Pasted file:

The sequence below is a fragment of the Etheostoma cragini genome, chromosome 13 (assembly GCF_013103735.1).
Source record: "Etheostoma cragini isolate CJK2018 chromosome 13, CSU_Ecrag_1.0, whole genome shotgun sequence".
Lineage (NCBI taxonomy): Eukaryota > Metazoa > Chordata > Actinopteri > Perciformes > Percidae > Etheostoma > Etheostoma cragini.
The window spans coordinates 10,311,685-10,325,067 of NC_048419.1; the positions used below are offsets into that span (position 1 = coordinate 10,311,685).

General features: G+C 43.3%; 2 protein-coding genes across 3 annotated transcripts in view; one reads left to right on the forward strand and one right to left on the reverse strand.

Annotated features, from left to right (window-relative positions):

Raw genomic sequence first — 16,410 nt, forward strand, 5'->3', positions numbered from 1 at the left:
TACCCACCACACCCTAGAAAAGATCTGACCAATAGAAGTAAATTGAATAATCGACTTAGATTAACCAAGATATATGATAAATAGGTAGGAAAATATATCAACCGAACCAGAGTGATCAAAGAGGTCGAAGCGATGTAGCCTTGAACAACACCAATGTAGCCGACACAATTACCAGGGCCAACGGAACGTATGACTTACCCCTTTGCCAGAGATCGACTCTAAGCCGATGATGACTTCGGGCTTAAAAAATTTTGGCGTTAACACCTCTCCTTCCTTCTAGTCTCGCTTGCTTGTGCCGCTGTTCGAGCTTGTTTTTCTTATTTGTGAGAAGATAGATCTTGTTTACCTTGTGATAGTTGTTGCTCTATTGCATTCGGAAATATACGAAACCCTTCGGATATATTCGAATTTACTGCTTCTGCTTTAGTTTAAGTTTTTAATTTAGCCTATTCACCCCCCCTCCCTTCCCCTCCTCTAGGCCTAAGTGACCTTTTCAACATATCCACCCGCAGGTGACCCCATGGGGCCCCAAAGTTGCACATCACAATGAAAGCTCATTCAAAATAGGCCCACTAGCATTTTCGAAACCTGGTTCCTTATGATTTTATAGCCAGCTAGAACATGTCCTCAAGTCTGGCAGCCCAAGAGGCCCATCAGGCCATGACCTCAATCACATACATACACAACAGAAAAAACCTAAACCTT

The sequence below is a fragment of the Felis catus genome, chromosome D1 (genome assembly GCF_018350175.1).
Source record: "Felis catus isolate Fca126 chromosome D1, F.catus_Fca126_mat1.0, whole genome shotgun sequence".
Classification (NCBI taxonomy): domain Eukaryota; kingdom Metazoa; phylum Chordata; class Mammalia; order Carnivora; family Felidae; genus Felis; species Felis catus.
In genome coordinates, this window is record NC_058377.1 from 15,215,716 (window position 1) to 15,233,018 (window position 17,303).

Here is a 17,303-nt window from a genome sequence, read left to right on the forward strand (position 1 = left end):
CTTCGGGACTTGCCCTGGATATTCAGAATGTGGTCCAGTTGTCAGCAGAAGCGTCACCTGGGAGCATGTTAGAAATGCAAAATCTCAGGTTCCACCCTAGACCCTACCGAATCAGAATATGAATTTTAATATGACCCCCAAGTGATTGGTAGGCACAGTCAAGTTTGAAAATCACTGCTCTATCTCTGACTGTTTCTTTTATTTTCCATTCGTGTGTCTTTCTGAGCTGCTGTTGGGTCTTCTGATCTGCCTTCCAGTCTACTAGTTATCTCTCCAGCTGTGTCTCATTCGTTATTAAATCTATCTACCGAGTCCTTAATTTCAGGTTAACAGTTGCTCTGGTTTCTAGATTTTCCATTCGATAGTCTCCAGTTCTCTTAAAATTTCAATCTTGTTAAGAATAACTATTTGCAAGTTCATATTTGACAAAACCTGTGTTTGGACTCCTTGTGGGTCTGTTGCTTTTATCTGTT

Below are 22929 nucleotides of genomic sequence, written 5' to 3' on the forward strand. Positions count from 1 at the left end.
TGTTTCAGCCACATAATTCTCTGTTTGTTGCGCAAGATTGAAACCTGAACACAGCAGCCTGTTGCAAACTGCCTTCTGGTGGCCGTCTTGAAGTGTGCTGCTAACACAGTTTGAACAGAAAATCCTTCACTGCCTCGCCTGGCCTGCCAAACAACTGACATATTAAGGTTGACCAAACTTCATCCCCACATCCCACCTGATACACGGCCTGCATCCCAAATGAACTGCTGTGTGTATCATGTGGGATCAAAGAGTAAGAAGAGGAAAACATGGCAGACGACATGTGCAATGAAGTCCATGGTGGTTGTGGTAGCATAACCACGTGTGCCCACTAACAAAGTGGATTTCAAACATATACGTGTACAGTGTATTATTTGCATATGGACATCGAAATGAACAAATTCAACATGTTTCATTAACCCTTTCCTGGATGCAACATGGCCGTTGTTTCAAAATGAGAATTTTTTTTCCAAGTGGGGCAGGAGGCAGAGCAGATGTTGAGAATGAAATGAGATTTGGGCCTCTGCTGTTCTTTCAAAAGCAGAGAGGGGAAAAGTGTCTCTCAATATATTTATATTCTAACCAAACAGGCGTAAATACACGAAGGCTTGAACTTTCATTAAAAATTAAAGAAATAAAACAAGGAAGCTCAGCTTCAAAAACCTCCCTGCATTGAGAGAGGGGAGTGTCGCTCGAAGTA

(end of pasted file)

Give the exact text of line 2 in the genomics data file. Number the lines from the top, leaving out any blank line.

Source record: "Etheostoma cragini isolate CJK2018 chromosome 13, CSU_Ecrag_1.0, whole genome shotgun sequence".